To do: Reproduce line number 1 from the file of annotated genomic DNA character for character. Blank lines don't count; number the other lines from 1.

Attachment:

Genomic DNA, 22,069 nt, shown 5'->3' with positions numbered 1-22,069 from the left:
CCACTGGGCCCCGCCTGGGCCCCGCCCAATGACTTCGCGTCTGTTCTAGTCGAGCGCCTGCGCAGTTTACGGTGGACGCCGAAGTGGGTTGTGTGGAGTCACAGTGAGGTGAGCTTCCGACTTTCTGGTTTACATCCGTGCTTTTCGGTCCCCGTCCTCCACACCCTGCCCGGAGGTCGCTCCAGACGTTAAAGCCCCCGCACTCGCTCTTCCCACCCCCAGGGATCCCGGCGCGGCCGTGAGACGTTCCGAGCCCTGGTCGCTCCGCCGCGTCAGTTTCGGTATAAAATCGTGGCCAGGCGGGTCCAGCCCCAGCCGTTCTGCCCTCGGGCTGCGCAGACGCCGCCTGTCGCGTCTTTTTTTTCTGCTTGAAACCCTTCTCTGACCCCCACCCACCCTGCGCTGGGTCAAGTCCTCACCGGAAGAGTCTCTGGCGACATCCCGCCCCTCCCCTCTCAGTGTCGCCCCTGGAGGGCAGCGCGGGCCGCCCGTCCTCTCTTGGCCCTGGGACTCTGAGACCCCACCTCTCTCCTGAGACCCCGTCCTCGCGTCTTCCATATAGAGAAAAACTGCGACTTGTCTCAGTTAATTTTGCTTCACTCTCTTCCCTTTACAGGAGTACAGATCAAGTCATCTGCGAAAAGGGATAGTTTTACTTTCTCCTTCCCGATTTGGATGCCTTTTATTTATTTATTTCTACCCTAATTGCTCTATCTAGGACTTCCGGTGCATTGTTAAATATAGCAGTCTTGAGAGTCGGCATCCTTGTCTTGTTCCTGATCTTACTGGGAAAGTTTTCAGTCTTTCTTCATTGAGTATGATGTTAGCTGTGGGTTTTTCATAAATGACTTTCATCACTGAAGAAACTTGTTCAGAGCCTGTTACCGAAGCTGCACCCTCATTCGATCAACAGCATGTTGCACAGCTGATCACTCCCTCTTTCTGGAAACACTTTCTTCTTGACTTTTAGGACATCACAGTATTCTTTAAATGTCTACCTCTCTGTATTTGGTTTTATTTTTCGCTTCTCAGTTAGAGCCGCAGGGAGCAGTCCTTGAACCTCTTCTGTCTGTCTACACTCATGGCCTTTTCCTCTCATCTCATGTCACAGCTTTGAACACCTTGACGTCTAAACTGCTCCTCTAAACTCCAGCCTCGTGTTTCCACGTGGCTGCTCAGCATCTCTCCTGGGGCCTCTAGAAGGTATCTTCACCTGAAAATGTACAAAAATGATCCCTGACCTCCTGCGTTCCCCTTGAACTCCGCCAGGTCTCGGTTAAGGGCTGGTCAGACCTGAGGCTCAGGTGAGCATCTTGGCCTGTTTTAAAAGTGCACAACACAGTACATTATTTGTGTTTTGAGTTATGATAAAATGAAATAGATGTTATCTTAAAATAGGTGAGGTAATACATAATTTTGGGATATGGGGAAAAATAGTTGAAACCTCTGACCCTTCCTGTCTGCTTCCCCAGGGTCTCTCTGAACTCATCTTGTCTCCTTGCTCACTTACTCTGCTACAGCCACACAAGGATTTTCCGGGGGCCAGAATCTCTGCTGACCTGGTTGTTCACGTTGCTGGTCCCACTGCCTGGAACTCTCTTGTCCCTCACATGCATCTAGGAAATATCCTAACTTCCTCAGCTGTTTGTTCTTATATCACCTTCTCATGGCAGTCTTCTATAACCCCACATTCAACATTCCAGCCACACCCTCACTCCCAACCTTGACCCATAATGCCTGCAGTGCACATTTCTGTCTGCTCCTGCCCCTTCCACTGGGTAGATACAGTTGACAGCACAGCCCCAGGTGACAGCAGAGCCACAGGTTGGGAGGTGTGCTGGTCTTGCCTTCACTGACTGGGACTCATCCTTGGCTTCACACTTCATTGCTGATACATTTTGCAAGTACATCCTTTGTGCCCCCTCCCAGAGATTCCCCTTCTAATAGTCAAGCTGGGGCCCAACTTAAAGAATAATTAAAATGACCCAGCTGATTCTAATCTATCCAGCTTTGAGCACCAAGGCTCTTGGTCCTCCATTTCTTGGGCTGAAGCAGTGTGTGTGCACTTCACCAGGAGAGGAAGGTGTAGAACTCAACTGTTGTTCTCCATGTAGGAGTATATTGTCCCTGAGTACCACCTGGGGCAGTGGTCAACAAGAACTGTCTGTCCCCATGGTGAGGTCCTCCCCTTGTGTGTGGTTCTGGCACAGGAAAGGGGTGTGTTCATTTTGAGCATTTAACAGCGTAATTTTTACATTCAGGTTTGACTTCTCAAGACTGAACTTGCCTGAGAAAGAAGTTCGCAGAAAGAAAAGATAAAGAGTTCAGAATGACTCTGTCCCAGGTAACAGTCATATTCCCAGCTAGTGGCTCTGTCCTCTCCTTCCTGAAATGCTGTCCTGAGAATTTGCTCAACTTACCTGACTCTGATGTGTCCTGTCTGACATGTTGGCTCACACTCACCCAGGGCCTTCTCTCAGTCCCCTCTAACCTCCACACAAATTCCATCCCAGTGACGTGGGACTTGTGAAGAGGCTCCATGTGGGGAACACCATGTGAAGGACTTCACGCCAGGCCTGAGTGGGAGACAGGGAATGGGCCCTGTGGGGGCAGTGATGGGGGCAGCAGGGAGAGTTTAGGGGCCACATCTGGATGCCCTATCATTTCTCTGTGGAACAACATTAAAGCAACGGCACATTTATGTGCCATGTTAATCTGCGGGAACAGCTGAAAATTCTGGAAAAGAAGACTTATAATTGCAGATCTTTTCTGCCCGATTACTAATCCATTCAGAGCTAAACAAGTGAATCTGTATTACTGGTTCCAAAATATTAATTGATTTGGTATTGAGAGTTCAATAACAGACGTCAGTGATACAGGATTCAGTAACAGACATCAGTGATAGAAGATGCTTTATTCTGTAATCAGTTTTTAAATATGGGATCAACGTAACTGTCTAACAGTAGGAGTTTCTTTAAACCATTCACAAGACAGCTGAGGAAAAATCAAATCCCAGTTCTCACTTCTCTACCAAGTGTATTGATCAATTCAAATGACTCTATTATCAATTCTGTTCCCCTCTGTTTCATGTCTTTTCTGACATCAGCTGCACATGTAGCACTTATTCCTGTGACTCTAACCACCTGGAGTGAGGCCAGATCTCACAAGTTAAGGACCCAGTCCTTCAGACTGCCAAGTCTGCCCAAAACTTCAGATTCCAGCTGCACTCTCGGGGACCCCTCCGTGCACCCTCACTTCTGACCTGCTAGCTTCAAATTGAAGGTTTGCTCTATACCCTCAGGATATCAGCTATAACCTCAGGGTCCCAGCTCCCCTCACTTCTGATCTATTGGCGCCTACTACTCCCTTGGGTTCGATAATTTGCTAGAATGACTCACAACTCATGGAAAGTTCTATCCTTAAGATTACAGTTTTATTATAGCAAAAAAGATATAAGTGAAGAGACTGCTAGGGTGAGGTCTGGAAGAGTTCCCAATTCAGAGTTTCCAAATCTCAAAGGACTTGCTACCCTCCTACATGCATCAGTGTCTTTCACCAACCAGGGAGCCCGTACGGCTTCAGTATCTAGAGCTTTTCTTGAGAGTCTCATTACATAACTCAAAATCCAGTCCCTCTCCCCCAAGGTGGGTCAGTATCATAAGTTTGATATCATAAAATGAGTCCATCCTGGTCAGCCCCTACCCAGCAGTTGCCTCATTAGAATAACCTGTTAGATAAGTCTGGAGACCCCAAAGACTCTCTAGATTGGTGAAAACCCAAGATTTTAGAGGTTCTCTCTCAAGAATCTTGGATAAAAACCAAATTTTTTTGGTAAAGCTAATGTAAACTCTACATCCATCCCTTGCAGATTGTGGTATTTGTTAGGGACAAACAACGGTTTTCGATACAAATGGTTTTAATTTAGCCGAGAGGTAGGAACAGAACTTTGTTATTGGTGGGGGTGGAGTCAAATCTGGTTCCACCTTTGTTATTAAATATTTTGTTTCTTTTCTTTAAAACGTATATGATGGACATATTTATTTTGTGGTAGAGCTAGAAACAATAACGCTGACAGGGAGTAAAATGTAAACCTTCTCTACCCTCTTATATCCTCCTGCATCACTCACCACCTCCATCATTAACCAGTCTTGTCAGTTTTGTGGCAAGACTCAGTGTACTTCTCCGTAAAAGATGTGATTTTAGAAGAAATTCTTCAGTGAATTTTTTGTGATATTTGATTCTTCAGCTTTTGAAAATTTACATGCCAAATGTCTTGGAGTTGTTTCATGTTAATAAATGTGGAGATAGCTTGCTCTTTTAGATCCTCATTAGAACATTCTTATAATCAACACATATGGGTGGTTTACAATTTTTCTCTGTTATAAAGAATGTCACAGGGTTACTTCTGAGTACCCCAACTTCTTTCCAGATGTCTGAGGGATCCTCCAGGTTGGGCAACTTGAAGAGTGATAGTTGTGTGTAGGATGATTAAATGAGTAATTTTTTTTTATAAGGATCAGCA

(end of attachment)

Genomic DNA, 22,069 nt, shown 5'->3' with positions numbered 1-22,069 from the left: